Beyond Egg Rolls
asian appetizers are springing to life on american menus
Don’t get us wrong, we love a fried egg roll or crunchy wonton as much as the rest of America. But for those looking to delve deeper into this appealing cuisine, and meld the hot, the spicy and the sweet with authenticity and respect, the appetizer tray may be completely transformed in 2016.
There’s much we can learn from Asian cuisine, particularly the emphasis on building and balancing flavors within a dish, says Mike Kostyo of Datessentials, a research firm for the foodservice industry. For instance, the key to Korea’s classic bibimbap is the way the marinated vegetables and beef play off each other; a very different taste experience than brushing beef with sriracha sauce and placing it on a skewer. Sweet flavors are more common than expected, but cheese isn’t used as frequently as it is on the American appetizer menu.
Start with appetizers and sides that already have high penetration on menus, advises Kostyo, and take them to the next level. “Consumers are already familiar with dumplings, egg rolls and wontons, so operators looking to expand on that can incorporate more authentic flavors and ingredients.” Begin with a well-known ingredient, like a dumpling but add togarashi and sashito peppers to evoke a more genuine Asian experience. Consider these: xiaolongbao, or Chinese soup dumplings; goi cuon, Vietnamese spring rolls; lumpia, Filipino egg rolls filled with lobster or crabmeat; and bao, steamed buns with a variety of fillings.
Don’t be intimidated by the surge of Asian-centric offerings, as chains like Ippudo Ramen from Japan, BonChon and Bibigo from South Korea, Little Sheep from China and Jollibee from the Philippines, arrive stateside. Chef casual and fine dining restaurants continue to incorporate the cuisine as well, such as Pok Pok’s take on the foods of Thailand, now open in Portland, LA and NY.
On Chicago’s west side, Matthias Merges drew on his Japanese travels and high profile as executive chef at Charlie Trotter’s to launch Yusho, inspired by the energy and sensibility of the culture and cuisine. “The presentation is clean, uncluttered and precise; product is first and foremost,” he says.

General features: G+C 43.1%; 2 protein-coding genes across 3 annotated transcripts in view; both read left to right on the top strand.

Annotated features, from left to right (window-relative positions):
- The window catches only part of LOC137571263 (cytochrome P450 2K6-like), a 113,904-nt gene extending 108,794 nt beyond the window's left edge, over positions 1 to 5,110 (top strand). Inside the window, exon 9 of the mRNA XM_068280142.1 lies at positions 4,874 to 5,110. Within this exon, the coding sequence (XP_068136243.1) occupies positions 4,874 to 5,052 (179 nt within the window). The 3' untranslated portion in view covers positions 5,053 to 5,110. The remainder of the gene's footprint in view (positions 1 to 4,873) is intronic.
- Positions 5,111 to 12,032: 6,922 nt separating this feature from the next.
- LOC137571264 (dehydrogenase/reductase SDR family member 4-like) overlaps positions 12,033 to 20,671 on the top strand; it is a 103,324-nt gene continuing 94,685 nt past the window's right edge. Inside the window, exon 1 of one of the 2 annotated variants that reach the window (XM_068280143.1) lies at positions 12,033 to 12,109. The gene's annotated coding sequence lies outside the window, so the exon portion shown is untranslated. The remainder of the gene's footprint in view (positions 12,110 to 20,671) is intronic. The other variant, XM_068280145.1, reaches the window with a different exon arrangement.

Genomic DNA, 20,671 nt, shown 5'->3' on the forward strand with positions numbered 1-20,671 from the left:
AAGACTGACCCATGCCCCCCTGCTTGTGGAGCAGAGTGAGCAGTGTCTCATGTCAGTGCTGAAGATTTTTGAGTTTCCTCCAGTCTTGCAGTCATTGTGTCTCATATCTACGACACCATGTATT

“Being an American from Chicago, I did not want to copy or recreate a Japanese restaurant or Izakaya,” explains Merges. “I wanted to create a cuisine and environment which was unique but spoke to place.” Yusho delivers on all levels, serving up more than just a meal to a savvy dining public.
“The biggest misconception people have is that all Japanese food is based around sushi, and this could not be further from the truth,” says Merges. His menu stretches way beyond, starting with appetizers like crispy fried chicken in a puffy bao (bun), loaded French fries served with sudachi-chili mayo, lamb tskune accompanied by charred shishitos and Szechuan pepper…and bowls of luscious ramen.
Further south in downtown Chicago is Momotaro, where chef Mark Hellyar is inspired by Japan’s blend of cultural history and forward-thinking innovation. Hellyar’s aim was to offer fare based on everyday foods eaten in Japan, and make it accessible to American diners in a modern environment. He’s succeeded brilliantly at both, packing the multi-level restaurant nightly, and winning a clutch of prestigious awards for his menu of more than 85 distinctive dishes.
The cuisine is inventive, even playful – favorites include the “Momotaro Tartare” that tastes like meat, looks like meat, but contains only the sweet Japanese Momotaro tomato with Maui onion and shiso; plates of mentaiko spaghetti based on a 1950s Tokyo recipe (hot pasta with marinated pollack roe, mayonnaise, butter, chili oil, soy and ginger juice); and curry udon, a hearty bowl of long noodles, curried pork and shishito peppers. What it’s not is a fusion menu, Hellyar stresses, he keeps it strictly Japanese.
While Hellyar is not Asian, he has an intense passion for the cuisine, and encourages other restaurateurs to try it. Some starting points might be mixing up some mentaiko mayonnaise to use as a unique dipping sauce, or stirring up a simple miso soup with authentic ingredients, or trying your hand at chicken karaage (Japanese fried chicken), which he calls “a totally different eating experience than the American version.”
Hellyar’s excellent advice: “You don’t need to be Asian to serve authentic dishes, but you need to do your research and always respect the cuisine.”
the southeast asian influence
Interest in Vietnamese cuisine continues to rise, according to World Bites. These delicacies have the potential to become new mainstays of the mainstream, so keep an eye on:
Bahn mi, the sandwich maker. A crisp baguette that can be stuffed with barbecued pork, veggies and pate for sliders and tacos, or with ice cream and peanuts for a unique dessert.
Bahn xeo, crepes or sizzling cakes, made from a batter of rice flour, turmeric and coconut milk, stuffed with shrimp, pork and bean sprouts.
Goi cuon, spring rolls, often wrapped in rice paper, making them ideal for the gluten-free diner. These can be stuffed with shrimp, pork, herbs and rice noodles and dipped in a variety of sauces - try peanut, chili or hoisin.
Chao tom, a sweet dish, with shrimp, meat pate flavored with pork, fish sauce, garlic and spices, all wrapped around a fresh sugarcane that’s meant to be chewed, but not eaten, at the end.
Chuoi chen, a Vietnamese-style banana split, featuring batter coated, fried bananas served with dipping sauce or ice cream.